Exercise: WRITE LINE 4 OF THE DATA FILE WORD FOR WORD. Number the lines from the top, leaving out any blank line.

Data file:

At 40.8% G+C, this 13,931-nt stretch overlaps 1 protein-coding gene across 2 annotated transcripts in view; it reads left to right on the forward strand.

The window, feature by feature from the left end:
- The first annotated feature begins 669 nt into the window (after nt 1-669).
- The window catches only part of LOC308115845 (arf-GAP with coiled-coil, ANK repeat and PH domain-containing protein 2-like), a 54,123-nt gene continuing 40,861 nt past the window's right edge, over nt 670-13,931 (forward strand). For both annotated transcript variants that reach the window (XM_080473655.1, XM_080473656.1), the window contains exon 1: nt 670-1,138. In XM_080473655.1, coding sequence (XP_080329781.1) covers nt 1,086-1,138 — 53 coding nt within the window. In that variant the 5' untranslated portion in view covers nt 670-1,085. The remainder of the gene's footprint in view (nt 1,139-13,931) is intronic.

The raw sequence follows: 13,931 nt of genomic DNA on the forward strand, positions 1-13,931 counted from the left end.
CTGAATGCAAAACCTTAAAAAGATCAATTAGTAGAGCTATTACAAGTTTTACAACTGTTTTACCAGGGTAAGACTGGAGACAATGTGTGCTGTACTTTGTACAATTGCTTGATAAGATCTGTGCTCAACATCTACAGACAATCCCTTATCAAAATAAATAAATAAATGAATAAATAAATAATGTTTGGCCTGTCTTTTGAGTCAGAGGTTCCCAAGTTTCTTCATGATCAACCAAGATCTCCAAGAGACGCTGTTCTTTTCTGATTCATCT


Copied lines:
- The window catches only part of LOC308115845 (arf-GAP with coiled-coil, ANK repeat and PH domain-containing protein 2-like), a 54,123-nt gene continuing 40,861 nt past the window's right edge, over nt 670-13,931 (forward strand). For both annotated transcript variants that reach the window (XM_080473655.1, XM_080473656.1), the window contains exon 1: nt 670-1,138. In XM_080473655.1, coding sequence (XP_080329781.1) covers nt 1,086-1,138 — 53 coding nt within the window. In that variant the 5' untranslated portion in view covers nt 670-1,085. The remainder of the gene's footprint in view (nt 1,139-13,931) is intronic.